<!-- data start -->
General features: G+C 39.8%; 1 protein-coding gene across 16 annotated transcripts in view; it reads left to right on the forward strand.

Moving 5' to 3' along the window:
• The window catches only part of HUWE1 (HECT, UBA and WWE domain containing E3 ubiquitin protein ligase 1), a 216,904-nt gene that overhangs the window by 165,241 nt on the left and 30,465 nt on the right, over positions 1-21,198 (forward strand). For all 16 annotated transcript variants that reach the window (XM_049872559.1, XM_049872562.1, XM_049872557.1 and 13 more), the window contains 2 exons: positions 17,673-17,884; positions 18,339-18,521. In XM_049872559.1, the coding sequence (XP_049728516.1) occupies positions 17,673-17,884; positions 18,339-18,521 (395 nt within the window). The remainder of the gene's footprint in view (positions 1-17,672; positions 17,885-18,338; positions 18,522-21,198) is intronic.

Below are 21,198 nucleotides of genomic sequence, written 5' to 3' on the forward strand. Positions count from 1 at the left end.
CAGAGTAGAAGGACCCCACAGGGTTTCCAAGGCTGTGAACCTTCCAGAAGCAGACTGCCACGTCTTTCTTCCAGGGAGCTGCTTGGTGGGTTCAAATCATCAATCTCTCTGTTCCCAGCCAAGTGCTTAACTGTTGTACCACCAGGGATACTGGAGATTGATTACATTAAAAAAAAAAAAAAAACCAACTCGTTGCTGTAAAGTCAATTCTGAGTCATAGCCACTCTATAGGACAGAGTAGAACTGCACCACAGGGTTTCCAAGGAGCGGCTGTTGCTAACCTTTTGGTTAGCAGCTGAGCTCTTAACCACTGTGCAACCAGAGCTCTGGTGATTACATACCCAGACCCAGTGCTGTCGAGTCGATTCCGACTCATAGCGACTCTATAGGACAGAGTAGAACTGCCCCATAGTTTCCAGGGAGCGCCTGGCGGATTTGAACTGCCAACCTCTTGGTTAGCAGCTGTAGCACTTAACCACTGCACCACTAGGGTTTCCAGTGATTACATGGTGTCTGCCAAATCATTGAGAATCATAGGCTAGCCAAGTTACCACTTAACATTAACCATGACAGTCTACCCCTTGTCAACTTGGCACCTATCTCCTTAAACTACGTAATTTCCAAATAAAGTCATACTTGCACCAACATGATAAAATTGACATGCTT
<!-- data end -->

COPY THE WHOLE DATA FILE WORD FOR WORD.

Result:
General features: G+C 39.8%; 1 protein-coding gene across 16 annotated transcripts in view; it reads left to right on the forward strand.

Moving 5' to 3' along the window:
• The window catches only part of HUWE1 (HECT, UBA and WWE domain containing E3 ubiquitin protein ligase 1), a 216,904-nt gene that overhangs the window by 165,241 nt on the left and 30,465 nt on the right, over positions 1-21,198 (forward strand). For all 16 annotated transcript variants that reach the window (XM_049872559.1, XM_049872562.1, XM_049872557.1 and 13 more), the window contains 2 exons: positions 17,673-17,884; positions 18,339-18,521. In XM_049872559.1, the coding sequence (XP_049728516.1) occupies positions 17,673-17,884; positions 18,339-18,521 (395 nt within the window). The remainder of the gene's footprint in view (positions 1-17,672; positions 17,885-18,338; positions 18,522-21,198) is intronic.

Below are 21,198 nucleotides of genomic sequence, written 5' to 3' on the forward strand. Positions count from 1 at the left end.
CAGAGTAGAAGGACCCCACAGGGTTTCCAAGGCTGTGAACCTTCCAGAAGCAGACTGCCACGTCTTTCTTCCAGGGAGCTGCTTGGTGGGTTCAAATCATCAATCTCTCTGTTCCCAGCCAAGTGCTTAACTGTTGTACCACCAGGGATACTGGAGATTGATTACATTAAAAAAAAAAAAAAAACCAACTCGTTGCTGTAAAGTCAATTCTGAGTCATAGCCACTCTATAGGACAGAGTAGAACTGCACCACAGGGTTTCCAAGGAGCGGCTGTTGCTAACCTTTTGGTTAGCAGCTGAGCTCTTAACCACTGTGCAACCAGAGCTCTGGTGATTACATACCCAGACCCAGTGCTGTCGAGTCGATTCCGACTCATAGCGACTCTATAGGACAGAGTAGAACTGCCCCATAGTTTCCAGGGAGCGCCTGGCGGATTTGAACTGCCAACCTCTTGGTTAGCAGCTGTAGCACTTAACCACTGCACCACTAGGGTTTCCAGTGATTACATGGTGTCTGCCAAATCATTGAGAATCATAGGCTAGCCAAGTTACCACTTAACATTAACCATGACAGTCTACCCCTTGTCAACTTGGCACCTATCTCCTTAAACTACGTAATTTCCAAATAAAGTCATACTTGCACCAACATGATAAAATTGACATGCTT